At Facebook Connect 2021 today, the company announced it will be releasing a new Quest for Business program that’s rebooting its enterprise-focused VR software by bringing its growing suite of business tools to the consumer version of Quest 2, which you can buy from anywhere.

Facebook will be allowing what it calls ‘Work Accounts’ for Quest 2, which will be selectable alongside personal Facebook accounts for standard VR gameplay.

The Work Account login is said to be a “business-only login” that lets work-focused Quest 2 users collaborate with coworkers and access productivity apps like the recently released Horizon Workrooms, Spatial, ENGAGE, Gravity Sketch and more from the Oculus Store—all without using personal Facebook account details or avatars.

Image courtesy Facebook

Quest for Business is slated to let companies access dedicated platform functions like account management, mobile device management (MDM) solutions, SSO integration, and will also work with thing like Facebook Business Manager and Portal later this year.

The new program heads into closed beta later this year, and will expand to select businesses in 2022. The company says it hopes to launch Quest for Business to all interested companies sometime in 2023.

It’s not clear whether it will be offered under a subscription pricing model. Whatever the case may be, it at least seems the startup cost for hardware will be greatly reduced, as the Quest 2 base model (128GB) only costs $300.

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In the meantime, Facebook says it will be winding down its previous Quest for Business program later this year. The original Quest for Business hardware was physically identical to the consumer headset, however it was priced at $800 and didn’t have access to the consumer Oculus Store. Under the old system, the Oculus Quest 2 enterprise SKU arrived with an extended two-year warranty, one year of the Oculus for Business software platform, and premium support.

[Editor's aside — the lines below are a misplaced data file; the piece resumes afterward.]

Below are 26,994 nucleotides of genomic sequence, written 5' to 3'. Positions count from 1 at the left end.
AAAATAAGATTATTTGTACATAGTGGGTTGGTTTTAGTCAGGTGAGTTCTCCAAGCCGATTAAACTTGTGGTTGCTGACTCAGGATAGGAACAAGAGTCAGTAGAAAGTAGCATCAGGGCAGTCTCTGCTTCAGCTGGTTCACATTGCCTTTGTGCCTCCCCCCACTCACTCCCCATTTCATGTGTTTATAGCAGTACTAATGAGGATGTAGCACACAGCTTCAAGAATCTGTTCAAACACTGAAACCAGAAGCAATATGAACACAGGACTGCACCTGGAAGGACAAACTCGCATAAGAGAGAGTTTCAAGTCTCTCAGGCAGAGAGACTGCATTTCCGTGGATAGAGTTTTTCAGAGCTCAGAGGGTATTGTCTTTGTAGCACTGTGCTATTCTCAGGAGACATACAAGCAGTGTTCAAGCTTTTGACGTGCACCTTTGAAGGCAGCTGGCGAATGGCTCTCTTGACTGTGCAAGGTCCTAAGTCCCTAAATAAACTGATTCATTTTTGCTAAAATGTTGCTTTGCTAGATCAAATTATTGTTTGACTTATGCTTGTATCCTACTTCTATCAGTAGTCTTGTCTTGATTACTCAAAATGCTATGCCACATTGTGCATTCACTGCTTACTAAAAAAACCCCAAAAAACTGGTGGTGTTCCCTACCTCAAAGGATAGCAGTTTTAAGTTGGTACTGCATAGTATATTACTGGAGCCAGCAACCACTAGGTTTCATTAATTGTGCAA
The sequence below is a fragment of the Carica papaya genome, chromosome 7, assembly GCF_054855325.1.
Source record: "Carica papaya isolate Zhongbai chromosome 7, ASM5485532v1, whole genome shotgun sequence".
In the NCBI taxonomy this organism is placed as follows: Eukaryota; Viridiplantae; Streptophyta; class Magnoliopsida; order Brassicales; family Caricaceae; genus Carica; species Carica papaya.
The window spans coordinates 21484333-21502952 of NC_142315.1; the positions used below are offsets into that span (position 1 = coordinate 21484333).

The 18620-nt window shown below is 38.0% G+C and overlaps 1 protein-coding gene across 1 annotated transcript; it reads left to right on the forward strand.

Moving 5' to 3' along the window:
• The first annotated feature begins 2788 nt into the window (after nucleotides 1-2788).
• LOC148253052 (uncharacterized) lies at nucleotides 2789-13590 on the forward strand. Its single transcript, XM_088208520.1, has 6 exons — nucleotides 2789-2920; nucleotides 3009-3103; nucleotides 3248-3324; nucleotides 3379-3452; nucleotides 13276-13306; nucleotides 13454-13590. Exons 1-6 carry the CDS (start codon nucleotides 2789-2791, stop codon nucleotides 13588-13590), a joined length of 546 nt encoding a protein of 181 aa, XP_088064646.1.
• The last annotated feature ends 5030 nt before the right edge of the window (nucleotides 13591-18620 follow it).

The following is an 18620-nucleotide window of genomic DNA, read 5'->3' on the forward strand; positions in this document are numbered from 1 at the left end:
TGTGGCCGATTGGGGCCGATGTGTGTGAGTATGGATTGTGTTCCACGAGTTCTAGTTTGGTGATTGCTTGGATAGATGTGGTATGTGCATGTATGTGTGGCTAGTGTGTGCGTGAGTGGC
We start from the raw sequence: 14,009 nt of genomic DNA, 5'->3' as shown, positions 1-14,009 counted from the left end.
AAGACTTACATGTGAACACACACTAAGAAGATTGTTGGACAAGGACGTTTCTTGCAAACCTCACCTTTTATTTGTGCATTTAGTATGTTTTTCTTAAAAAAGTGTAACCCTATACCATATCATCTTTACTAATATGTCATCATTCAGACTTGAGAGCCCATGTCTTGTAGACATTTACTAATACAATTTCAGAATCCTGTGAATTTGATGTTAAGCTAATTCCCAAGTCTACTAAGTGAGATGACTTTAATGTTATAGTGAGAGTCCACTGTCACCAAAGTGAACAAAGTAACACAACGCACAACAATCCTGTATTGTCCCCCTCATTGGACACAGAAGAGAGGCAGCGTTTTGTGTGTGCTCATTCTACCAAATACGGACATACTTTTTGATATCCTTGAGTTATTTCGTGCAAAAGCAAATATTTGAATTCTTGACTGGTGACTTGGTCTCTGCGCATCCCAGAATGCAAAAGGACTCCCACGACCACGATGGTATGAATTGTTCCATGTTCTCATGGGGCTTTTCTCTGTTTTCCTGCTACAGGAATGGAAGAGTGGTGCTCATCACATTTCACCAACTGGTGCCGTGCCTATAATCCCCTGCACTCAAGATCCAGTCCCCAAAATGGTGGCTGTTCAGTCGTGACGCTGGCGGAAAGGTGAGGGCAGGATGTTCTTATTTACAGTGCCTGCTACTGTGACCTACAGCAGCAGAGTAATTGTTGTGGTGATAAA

A Facebook spokesperson told Road to VR that current Oculus for Business customers and independent software vendors (ISVs) have “several options” once the company entirely replaces it with the rebooted version.

Business customers will be able to migrate their headsets to the consumer version if they’re interested to take part in the upcoming Quest for Business beta periods. There’s also the option to simply continue using Oculus for Business without any changes, including enterprise-level support and warranties for Oculus for Business in accordance with the company’s Enterprise Use Agreement. An expanded FAQ will be published on the company’s business-facing website which should give deeper explanation.

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  • I think this is a disruptive news: $300 to get started with enterprise use of VR is half the price of a Pico.

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